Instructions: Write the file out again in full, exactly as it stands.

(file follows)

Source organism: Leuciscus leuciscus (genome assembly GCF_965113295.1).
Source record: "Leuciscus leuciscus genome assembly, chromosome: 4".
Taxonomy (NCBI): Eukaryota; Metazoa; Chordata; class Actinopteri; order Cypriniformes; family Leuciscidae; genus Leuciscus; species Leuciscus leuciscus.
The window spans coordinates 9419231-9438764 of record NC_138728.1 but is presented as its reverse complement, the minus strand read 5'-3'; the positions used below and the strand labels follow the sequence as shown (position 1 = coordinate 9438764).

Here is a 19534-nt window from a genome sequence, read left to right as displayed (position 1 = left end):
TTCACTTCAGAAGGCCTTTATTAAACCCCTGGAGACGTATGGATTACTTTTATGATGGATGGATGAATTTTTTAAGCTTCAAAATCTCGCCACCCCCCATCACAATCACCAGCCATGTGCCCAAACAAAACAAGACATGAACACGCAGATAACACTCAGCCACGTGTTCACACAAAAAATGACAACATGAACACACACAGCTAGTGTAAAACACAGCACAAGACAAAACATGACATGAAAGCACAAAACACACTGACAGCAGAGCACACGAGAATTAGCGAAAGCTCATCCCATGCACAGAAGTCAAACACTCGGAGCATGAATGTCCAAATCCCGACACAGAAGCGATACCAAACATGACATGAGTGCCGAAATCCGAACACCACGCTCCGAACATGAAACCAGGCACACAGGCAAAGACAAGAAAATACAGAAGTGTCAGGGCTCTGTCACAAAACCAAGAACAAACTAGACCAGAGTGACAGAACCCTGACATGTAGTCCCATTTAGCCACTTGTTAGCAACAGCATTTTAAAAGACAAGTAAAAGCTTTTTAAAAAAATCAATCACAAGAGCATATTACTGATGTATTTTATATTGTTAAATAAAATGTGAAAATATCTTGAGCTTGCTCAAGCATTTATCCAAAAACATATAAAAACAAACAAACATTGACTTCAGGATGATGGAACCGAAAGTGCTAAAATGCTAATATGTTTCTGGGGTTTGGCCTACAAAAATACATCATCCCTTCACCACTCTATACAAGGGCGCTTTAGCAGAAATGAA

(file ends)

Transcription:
Source organism: Leuciscus leuciscus (genome assembly GCF_965113295.1).
Source record: "Leuciscus leuciscus genome assembly, chromosome: 4".
Taxonomy (NCBI): Eukaryota; Metazoa; Chordata; class Actinopteri; order Cypriniformes; family Leuciscidae; genus Leuciscus; species Leuciscus leuciscus.
The window spans coordinates 9419231-9438764 of record NC_138728.1 but is presented as its reverse complement, the minus strand read 5'-3'; the positions used below and the strand labels follow the sequence as shown (position 1 = coordinate 9438764).

Here is a 19534-nt window from a genome sequence, read left to right as displayed (position 1 = left end):
TTCACTTCAGAAGGCCTTTATTAAACCCCTGGAGACGTATGGATTACTTTTATGATGGATGGATGAATTTTTTAAGCTTCAAAATCTCGCCACCCCCCATCACAATCACCAGCCATGTGCCCAAACAAAACAAGACATGAACACGCAGATAACACTCAGCCACGTGTTCACACAAAAAATGACAACATGAACACACACAGCTAGTGTAAAACACAGCACAAGACAAAACATGACATGAAAGCACAAAACACACTGACAGCAGAGCACACGAGAATTAGCGAAAGCTCATCCCATGCACAGAAGTCAAACACTCGGAGCATGAATGTCCAAATCCCGACACAGAAGCGATACCAAACATGACATGAGTGCCGAAATCCGAACACCACGCTCCGAACATGAAACCAGGCACACAGGCAAAGACAAGAAAATACAGAAGTGTCAGGGCTCTGTCACAAAACCAAGAACAAACTAGACCAGAGTGACAGAACCCTGACATGTAGTCCCATTTAGCCACTTGTTAGCAACAGCATTTTAAAAGACAAGTAAAAGCTTTTTAAAAAAATCAATCACAAGAGCATATTACTGATGTATTTTATATTGTTAAATAAAATGTGAAAATATCTTGAGCTTGCTCAAGCATTTATCCAAAAACATATAAAAACAAACAAACATTGACTTCAGGATGATGGAACCGAAAGTGCTAAAATGCTAATATGTTTCTGGGGTTTGGCCTACAAAAATACATCATCCCTTCACCACTCTATACAAGGGCGCTTTAGCAGAAATGAA